C array of characters

I have attached the code below, and don't understand what this line of code means:

error_bit = error_bit + (current_parity ^ (hamming [hamming_length-i ] - '0' )) * i;

Specifically, I don't understand what it means to subtract the '0' in the check_hamming_code function.

By the way, the user specifies:
hamming_length = 7
parity_type = 0
hamming = 1000110

void params() {
	printf("Enter the length of the Hamming code: ");
	scanf("%d", &hamming_length);
	printf("Enter the parity (o=even, 1=odd): ");
	scanf("%d", &parity_type);

	hamming = (char *) malloc (hamming_length * sizeof(char));


/* Option #2 */

void check_hamming_code() {
	/* declare local var's */
	int i,j,k;

	/* prompt for hamming code string */
	printf("Enter the Hamming code: ");

	for(i=1; i < hamming_length; i*=2) {
		/* init. something in i */
		int current_parity = parity_type;

		for(j=i; j <= hamming_length; j+=2*i) {
			/* init. something in j */

			for(k=j; (k <= hamming_length) && (k < i+j); k++) {
				if(k != i) 
					current_parity = current_parity ^ hamming[hamming_length-k];
			} /* end of k loop */
		} /* end of j loop */
		error_bit = error_bit + (current_parity ^ (hamming[hamming_length-i]-'0'))*i;
	} /* end i loop */

	/* correct error bit */



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jkrConnect With a Mentor Commented:
>>Specifically, I don't understand what it means to subtract the '0' in the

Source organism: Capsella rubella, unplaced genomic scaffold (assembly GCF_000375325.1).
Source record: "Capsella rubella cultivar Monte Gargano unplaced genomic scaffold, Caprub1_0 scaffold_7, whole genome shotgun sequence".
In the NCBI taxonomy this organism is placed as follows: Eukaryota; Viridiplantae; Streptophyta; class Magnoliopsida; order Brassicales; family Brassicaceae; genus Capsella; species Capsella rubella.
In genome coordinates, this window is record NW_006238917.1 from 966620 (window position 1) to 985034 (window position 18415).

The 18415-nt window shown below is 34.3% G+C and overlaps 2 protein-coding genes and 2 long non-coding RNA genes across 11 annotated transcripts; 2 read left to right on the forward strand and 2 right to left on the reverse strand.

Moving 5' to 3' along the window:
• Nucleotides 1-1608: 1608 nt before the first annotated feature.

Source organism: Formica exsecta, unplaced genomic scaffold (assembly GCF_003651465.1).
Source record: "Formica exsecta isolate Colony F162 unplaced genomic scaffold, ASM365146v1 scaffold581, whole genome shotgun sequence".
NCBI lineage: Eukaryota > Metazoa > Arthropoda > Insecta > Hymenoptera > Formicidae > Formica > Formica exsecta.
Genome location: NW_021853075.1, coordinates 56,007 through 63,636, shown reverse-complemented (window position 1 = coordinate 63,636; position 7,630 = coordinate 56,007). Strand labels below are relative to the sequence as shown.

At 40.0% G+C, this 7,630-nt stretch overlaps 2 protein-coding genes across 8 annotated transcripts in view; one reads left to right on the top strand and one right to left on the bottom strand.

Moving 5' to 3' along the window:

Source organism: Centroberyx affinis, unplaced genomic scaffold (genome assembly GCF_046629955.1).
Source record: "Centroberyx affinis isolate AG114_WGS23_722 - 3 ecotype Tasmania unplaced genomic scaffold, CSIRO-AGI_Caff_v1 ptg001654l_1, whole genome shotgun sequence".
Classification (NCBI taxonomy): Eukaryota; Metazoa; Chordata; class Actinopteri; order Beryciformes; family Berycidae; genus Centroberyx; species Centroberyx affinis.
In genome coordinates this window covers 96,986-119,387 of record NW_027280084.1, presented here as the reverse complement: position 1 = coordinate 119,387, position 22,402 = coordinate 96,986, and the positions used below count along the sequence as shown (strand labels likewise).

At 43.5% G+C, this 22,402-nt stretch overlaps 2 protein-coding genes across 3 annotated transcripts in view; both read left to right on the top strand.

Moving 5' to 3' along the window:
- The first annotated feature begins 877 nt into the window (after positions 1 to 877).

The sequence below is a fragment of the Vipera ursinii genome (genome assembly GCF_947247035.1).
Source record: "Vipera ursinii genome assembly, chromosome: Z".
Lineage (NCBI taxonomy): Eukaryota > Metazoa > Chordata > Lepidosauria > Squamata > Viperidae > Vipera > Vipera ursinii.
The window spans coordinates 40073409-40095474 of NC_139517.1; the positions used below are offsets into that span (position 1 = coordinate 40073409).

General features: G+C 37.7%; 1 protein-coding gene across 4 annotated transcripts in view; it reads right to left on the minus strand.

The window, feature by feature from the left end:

>>check_hamming_code function.

The user input is given is ASCII (http://en.wikipedia.org/wiki/ASCII) and placed in a char array. Subtracting the ASCII value of '0' as done in the line in question converts the character at 'hamming[hamming_length-i]' to its numerical equivalent, e.g. if the character entered was '3' (ASCII 51), subtracting '0' (ASCII 48) results in the value '3'.
daohailamConnect With a Mentor Commented:
"hammning" is a string of digit characters ('0' - '9'). By subtracting hamming[ i ] by '0', the code converts a character i-th in hamming string to a number.
InfoTechEEAuthor Commented:
How so? Does '0' hold a special value or something?
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InfoTechEEAuthor Commented:
jkr: sorry you answered my question before I asked it.
edsontConnect With a Mentor Commented:
The scanf("%s", hamming) function execution will fill the hamming array with a string value, for instance, "1000110", which will be stored as 0x31 0x30 0x30 0x30 0x31 0x31 0x30 in the memory.

Each 0x31's and 0x30's should represent a bit, but they are actually ASCII characters. In order to execute a bit operation, it is needed to convert each of them to bits, and it is done by subtracting '0' in the function. The '0' character value is 0x30.
InfoTechEEAuthor Commented:
Just a follow up question, the reason why i'm going through this code is because the results are suppose to look like this:

Enter the Hamming Code: 1000110
There is an error in bit: 6 (error_bit)
The corrected Hamming code is: 1100110

My results show error_bit = 342

Can anyone see why?
Try to initialize 'error_bit' with '0' at the beginning of 'check_hamming_code()'. It could have any arbitrary value when that function is called and line 36 in your above snipped just adds to this variable.
InfoTechEEAuthor Commented:
It's a Global Variable initialized to 0. It is an INT.

Here is the part right above the code I attached at the begginning of this post:

#include <stdio.h>
#include <stdlib.h>
/* declare global var's */

int hamming_length=0, parity_type=-1, error_bit=0;

/* declare & initialize hamming string */

char *hamming = NULL;

/* Option #1 */
Could you post the complete code?
InfoTechEEAuthor Commented:
Found the problem...same as my original question.

Line 36 had subtracted the '0', but line 33 did not.

Thanks everyone for your help. I might be back here soon, but for now closing this.
InfoTechEEAuthor Commented:
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